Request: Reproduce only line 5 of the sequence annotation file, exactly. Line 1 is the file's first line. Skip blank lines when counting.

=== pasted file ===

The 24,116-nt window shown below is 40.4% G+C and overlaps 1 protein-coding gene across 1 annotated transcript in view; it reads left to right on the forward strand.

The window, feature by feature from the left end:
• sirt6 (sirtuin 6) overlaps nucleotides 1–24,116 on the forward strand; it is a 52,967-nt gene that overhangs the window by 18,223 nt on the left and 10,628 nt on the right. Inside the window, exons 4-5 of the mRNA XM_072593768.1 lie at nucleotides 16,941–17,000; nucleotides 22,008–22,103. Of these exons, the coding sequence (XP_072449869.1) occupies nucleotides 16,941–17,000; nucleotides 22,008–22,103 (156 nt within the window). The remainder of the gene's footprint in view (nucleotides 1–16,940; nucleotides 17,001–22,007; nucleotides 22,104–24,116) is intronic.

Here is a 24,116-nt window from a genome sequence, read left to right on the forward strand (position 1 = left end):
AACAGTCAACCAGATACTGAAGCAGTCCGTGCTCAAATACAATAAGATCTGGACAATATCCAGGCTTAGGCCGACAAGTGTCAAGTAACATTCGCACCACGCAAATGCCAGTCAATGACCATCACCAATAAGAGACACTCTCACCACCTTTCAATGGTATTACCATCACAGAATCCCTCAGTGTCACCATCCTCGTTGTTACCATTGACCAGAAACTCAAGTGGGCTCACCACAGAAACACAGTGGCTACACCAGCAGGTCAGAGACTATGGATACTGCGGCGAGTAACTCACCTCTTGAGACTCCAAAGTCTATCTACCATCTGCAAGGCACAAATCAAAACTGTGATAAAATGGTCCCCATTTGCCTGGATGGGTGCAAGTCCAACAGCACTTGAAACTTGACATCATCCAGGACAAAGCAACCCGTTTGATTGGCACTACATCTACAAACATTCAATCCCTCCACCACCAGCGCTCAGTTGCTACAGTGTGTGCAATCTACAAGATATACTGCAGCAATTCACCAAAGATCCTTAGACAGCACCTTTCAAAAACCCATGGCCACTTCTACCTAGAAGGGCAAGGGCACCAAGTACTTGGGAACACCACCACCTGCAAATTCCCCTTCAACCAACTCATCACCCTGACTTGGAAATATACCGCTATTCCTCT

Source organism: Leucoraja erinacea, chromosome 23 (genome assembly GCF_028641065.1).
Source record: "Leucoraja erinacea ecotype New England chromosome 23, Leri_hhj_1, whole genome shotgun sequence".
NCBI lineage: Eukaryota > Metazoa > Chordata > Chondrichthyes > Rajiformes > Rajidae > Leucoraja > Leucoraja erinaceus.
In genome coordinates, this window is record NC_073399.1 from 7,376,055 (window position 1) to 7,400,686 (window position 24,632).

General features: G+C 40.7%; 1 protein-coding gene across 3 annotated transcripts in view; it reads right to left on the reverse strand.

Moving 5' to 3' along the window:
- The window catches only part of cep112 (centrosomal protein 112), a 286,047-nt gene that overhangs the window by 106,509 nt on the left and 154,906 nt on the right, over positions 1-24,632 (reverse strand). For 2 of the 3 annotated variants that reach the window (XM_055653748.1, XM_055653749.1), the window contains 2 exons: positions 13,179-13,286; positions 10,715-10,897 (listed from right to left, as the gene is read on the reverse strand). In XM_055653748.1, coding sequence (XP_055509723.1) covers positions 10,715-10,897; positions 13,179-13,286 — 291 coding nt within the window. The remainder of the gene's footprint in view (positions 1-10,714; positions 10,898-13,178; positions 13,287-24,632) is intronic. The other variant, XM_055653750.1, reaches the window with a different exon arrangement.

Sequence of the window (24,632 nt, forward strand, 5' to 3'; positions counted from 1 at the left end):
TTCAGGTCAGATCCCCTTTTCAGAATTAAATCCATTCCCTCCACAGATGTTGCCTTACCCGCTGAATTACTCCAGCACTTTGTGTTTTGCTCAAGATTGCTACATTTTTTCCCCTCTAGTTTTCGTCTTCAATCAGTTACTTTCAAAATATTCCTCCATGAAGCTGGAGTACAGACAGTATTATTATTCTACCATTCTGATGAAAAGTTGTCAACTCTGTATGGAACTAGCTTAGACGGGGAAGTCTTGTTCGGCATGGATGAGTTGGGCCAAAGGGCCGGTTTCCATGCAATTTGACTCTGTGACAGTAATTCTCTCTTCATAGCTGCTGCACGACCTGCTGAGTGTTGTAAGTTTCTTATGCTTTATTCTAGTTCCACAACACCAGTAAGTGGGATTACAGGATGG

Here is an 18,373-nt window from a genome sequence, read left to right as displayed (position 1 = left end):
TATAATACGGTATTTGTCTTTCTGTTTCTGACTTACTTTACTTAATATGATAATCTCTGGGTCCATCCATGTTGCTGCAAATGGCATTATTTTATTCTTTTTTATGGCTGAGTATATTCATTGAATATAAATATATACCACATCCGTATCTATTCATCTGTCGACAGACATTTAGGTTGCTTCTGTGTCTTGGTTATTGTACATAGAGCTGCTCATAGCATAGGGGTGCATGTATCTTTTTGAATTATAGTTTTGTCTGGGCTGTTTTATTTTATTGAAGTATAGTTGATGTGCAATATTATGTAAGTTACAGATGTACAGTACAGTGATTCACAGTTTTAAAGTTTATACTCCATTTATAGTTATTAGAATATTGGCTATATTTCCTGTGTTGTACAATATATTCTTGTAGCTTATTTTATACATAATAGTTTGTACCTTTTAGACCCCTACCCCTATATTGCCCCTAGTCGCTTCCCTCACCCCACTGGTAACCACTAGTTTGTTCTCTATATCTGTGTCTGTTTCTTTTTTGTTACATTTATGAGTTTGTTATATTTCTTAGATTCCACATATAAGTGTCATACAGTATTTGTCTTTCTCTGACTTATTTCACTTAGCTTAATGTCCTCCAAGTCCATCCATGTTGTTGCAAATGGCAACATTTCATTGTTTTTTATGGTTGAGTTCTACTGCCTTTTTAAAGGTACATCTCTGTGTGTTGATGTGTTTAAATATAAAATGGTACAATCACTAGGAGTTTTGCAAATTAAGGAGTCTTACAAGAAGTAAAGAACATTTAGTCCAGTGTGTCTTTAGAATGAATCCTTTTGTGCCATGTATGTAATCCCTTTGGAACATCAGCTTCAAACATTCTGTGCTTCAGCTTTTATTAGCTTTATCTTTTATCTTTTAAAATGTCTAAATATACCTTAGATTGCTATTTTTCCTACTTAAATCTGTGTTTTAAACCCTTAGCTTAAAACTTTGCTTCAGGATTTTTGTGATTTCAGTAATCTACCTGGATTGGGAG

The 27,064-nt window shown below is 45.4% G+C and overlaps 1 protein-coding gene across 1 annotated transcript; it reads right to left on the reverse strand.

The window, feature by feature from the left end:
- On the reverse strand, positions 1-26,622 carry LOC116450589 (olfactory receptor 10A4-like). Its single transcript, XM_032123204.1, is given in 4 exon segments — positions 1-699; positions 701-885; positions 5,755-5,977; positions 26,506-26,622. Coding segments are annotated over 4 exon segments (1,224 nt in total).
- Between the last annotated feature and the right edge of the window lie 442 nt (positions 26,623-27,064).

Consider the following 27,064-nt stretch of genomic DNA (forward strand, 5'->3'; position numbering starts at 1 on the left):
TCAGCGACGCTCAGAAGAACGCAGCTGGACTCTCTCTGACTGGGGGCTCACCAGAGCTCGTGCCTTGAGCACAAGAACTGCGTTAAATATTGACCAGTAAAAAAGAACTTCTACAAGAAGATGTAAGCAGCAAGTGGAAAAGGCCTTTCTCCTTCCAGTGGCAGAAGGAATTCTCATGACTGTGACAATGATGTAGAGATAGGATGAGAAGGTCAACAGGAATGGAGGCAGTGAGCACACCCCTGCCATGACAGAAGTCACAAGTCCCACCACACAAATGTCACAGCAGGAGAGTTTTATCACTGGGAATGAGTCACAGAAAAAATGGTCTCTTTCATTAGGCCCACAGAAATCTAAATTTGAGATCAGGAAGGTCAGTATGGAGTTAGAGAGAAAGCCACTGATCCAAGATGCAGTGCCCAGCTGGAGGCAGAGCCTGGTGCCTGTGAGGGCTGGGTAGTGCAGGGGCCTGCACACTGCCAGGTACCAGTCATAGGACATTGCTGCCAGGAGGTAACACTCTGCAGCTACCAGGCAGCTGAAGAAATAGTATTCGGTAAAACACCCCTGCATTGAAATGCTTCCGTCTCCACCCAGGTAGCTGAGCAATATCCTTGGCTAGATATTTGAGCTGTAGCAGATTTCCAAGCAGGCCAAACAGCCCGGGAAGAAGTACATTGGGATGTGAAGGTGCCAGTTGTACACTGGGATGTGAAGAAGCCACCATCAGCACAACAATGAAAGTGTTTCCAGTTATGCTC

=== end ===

AACAGTCAACCAGATACTGAAGCAGTCCGTGCTCAAATACAATAAGATCTGGACAATATCCAGGCTTAGGCCGACAAGTGTCAAGTAACATTCGCACCACGCAAATGCCAGTCAATGACCATCACCAATAAGAGACACTCTCACCACCTTTCAATGGTATTACCATCACAGAATCCCTCAGTGTCACCATCCTCGTTGTTACCATTGACCAGAAACTCAAGTGGGCTCACCACAGAAACACAGTGGCTACACCAGCAGGTCAGAGACTATGGATACTGCGGCGAGTAACTCACCTCTTGAGACTCCAAAGTCTATCTACCATCTGCAAGGCACAAATCAAAACTGTGATAAAATGGTCCCCATTTGCCTGGATGGGTGCAAGTCCAACAGCACTTGAAACTTGACATCATCCAGGACAAAGCAACCCGTTTGATTGGCACTACATCTACAAACATTCAATCCCTCCACCACCAGCGCTCAGTTGCTACAGTGTGTGCAATCTACAAGATATACTGCAGCAATTCACCAAAGATCCTTAGACAGCACCTTTCAAAAACCCATGGCCACTTCTACCTAGAAGGGCAAGGGCACCAAGTACTTGGGAACACCACCACCTGCAAATTCCCCTTCAACCAACTCATCACCCTGACTTGGAAATATACCGCTATTCCTCT